The next five to 10 years will bring unprecedented change to the farming industry, and while there are many issues that farmers can’t control, there is plenty they can do to prepare.
According to speakers at the Cereals Event on Wednesday (13 June), the outlook may be almost as uncertain as it was at the time of the Brexit vote, but there are also plenty of opportunities ahead. “We are going to see things evolve over the next five years that we haven’t even dreamed about,” said Allan Wilkinson, head of agriculture at HSBC. “The opportunities are immense.”
However, it is vital that farmers engage with MPs and get involved in shaping future policy, added Minette Batters, president of the NFU. “Food security has to be taken more seriously – Michael Gove is a big hitting politician and he can really make a difference, but we need a new deal.”
According to Peter Kendall, chairman of AHDB, the arable industry is enjoying a honeymoon period before Brexit, with access to support payments and EU markets, and reasonable grain prices. Now is therefore the time to act and prepare for future change by coming together, sharing knowledge, and being ambitious.
“All possible outcomes of Brexit are going to change our business environment,” explained Martin Grantley-Smith, AHDB Cereals & Oilseeds’ strategy director. To prepare for that, farmers need to understand their business and costs of production, and have access to the right information to make good decisions.
AHDB is making it easier for farmers to access that information through its demonstration farm network, but according to Oxfordshire farmer James Price it’s also important to actively seek it out and to build closer links to shorten the supply chain. “We can’t expect the answers to be given to us, we have to go out and find them.”
Host farmer Robert Law is focusing on reducing risk within his business, and said it’s important to produce budgets based on income without a future single payment. His farm manager, David Hurst, agreed. “We’ve got to be ready to react – get your ducks in a row for when the opportunity comes. Direct payments have stifled innovation and there are probably a lot of lazy businesses out there.”
With so many external changes going on – which farmers can’t control – it’s vital that they act to improve profitability now, warned Jeremy Moody, secretary and adviser to the Central Association of Agricultural Valuers. “Why defer being better? By the time we reach the mid 2020s there will be other changes to be paralysed by.”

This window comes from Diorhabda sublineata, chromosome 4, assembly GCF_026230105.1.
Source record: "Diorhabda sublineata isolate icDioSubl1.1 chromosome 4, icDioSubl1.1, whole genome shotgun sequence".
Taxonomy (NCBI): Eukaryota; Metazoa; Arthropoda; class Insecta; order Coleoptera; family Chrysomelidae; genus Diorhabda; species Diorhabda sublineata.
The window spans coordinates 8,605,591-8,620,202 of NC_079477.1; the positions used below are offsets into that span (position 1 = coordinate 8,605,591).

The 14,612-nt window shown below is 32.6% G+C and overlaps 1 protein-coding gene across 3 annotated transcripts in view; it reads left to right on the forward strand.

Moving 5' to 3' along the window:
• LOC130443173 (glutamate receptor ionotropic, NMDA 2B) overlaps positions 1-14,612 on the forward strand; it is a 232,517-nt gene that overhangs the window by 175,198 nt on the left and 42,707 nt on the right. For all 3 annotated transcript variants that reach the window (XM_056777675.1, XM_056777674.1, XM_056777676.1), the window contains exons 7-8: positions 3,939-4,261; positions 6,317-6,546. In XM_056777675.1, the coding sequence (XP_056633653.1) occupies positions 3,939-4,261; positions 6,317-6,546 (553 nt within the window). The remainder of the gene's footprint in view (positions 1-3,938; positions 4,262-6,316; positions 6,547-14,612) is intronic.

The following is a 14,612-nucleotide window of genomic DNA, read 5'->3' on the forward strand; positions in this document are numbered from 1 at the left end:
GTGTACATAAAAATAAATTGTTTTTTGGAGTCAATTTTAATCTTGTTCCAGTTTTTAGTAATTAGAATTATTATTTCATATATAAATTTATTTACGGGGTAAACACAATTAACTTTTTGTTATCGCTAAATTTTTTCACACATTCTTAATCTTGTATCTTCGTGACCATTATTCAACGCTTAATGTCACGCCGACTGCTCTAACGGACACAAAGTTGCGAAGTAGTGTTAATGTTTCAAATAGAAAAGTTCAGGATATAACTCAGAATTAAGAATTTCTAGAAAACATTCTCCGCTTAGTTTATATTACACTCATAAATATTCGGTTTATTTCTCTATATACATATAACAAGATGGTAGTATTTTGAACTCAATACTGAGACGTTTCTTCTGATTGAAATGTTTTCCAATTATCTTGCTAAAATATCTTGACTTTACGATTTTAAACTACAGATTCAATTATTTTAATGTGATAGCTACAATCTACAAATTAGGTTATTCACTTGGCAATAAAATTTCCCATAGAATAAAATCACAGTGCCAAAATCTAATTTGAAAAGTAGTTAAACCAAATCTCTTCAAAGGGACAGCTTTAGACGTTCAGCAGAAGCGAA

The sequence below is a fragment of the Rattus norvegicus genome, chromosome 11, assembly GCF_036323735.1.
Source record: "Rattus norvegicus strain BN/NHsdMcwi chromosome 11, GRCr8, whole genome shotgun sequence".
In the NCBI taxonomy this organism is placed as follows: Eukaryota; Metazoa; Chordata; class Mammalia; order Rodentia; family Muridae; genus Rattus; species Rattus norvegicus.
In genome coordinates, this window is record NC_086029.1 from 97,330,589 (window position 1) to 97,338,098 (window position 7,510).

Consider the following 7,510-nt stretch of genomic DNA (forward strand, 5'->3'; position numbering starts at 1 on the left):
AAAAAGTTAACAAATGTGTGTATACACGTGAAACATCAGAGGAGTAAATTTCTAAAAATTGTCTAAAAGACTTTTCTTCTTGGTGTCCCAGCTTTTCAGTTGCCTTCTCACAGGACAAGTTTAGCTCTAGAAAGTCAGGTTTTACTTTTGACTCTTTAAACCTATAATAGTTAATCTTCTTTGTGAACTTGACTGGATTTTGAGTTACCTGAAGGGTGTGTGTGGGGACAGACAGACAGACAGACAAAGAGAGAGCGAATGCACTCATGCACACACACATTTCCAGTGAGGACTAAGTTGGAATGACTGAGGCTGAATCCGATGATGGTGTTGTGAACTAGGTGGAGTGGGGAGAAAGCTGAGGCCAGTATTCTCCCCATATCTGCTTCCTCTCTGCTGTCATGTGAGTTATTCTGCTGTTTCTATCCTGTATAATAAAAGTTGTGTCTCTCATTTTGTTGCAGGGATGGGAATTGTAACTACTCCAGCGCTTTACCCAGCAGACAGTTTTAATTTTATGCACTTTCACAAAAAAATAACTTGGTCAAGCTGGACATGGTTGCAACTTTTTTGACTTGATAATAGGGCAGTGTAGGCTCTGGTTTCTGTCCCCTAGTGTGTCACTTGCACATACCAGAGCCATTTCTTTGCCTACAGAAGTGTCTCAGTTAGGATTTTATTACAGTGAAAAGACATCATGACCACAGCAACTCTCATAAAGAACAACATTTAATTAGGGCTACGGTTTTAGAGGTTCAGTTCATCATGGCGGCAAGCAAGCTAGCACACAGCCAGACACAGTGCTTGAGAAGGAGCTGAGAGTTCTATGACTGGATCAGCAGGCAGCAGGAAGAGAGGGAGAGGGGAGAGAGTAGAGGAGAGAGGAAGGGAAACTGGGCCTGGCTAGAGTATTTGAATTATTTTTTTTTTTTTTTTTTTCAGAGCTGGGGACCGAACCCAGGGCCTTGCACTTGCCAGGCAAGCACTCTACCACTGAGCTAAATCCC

In open market circumstances, businesses will have to be extremely flexible and reactive, to make the most profitable use of their land and assets. “The wider the spread of income sources you have the greater your financial resilience,” said Mr Moody. “However, that could possibly be at the cost of business focus.”
Land use and occupation is likely to change markedly, opening up opportunities for new entrants and new ventures, he added. “In the UK subsidies have resulted in stasis in farm occupation. It’s been a means to subsidise loss-making production.”
New technology will drive huge changes in the industry – perhaps it will not be as significant as the shift from horse power to tractors, but it will happen faster, predicted Mr Moody. “The amount of change in the next 10 years will be pretty formidable.”
There was plenty of new technology on offer at the Event, from cutting-edge precision machinery to novel plant breeding and genetic research. Newcastle University unveiled a new blackgrass resistance diagnostic test at the Event, designed to quickly highlight blackgrass resistance in crops. It works by measuring a specific protein which regulates resistance, and allows growers to instantly adapt their management strategy.
“Blackgrass is the number one problem for wheat producers, estimated to cost around £0.5bn a year,” said head of agriculture Professor Robert Edwards. “We’ve been working on this project for 20 years but in the last 4-5 years we’ve made significant progress. This technology works similarly to a pregnancy test and gives results within 10 minutes. It’s a world first, and is a means of monitoring whether resistance is travelling in the right direction.”